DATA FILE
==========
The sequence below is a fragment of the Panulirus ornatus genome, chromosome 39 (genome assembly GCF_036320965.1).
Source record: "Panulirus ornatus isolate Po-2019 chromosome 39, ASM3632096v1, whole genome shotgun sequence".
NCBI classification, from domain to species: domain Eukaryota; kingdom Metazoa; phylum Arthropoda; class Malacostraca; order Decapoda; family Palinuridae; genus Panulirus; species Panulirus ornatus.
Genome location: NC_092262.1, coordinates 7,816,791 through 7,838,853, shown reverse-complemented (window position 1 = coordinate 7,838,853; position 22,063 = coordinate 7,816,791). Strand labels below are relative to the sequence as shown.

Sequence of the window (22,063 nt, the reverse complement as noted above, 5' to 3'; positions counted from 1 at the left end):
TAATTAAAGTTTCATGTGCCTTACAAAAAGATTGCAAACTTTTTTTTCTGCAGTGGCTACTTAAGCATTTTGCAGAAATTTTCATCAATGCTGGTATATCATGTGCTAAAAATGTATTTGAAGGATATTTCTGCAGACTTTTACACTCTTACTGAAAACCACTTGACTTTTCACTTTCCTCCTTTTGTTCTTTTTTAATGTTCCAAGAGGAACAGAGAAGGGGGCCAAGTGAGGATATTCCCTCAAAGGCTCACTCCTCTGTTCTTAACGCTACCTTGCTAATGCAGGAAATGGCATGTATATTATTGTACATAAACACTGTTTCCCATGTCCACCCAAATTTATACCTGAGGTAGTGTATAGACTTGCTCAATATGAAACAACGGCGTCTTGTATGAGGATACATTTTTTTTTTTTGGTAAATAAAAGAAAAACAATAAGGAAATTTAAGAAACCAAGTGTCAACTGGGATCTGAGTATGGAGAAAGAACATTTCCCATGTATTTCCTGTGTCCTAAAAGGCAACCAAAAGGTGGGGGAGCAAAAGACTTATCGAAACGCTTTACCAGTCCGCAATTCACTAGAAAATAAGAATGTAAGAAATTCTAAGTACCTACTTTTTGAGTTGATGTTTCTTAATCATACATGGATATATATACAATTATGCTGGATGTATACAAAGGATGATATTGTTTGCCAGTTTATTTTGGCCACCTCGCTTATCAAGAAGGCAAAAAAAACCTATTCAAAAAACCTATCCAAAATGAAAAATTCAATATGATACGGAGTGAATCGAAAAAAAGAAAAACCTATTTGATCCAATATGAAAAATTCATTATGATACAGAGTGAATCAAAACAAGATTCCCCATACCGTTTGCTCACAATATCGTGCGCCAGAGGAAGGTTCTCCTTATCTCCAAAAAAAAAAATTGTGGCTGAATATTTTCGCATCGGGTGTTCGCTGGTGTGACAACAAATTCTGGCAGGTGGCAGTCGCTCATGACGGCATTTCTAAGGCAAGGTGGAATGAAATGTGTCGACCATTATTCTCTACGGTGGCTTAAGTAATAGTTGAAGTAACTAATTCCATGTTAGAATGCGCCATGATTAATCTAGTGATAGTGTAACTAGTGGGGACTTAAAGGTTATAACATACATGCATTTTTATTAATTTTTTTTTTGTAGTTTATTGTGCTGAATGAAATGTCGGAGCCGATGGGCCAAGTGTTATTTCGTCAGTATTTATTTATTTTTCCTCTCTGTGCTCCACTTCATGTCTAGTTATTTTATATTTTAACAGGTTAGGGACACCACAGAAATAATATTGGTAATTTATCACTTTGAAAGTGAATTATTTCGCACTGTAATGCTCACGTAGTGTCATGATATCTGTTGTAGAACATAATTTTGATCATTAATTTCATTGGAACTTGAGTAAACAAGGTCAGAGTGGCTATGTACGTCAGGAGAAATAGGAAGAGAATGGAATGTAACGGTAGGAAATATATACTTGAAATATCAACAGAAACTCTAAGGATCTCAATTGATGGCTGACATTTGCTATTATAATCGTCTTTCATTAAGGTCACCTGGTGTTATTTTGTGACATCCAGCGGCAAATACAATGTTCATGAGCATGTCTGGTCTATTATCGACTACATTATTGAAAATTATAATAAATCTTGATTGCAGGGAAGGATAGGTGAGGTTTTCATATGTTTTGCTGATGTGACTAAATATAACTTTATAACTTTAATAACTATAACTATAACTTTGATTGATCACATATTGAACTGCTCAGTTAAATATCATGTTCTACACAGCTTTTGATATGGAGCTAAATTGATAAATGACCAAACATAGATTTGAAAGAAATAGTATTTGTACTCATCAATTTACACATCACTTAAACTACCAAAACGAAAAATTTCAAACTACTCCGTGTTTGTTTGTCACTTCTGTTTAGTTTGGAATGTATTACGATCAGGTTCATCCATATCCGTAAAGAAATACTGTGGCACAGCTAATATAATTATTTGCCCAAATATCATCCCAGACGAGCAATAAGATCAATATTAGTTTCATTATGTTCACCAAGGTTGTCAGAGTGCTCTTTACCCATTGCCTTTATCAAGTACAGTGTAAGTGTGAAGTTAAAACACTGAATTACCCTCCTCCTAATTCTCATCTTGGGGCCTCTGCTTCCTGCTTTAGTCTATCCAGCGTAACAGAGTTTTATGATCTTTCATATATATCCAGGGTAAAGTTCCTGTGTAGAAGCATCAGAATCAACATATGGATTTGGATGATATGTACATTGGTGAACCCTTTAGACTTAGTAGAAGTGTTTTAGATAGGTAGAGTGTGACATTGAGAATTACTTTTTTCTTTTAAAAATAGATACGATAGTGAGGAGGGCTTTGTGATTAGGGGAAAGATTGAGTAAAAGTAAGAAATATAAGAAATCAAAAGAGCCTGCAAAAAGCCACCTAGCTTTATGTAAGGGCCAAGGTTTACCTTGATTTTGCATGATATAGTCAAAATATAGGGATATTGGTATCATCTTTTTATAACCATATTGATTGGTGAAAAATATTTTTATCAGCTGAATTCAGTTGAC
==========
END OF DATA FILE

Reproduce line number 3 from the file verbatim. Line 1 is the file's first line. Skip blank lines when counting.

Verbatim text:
NCBI classification, from domain to species: domain Eukaryota; kingdom Metazoa; phylum Arthropoda; class Malacostraca; order Decapoda; family Palinuridae; genus Panulirus; species Panulirus ornatus.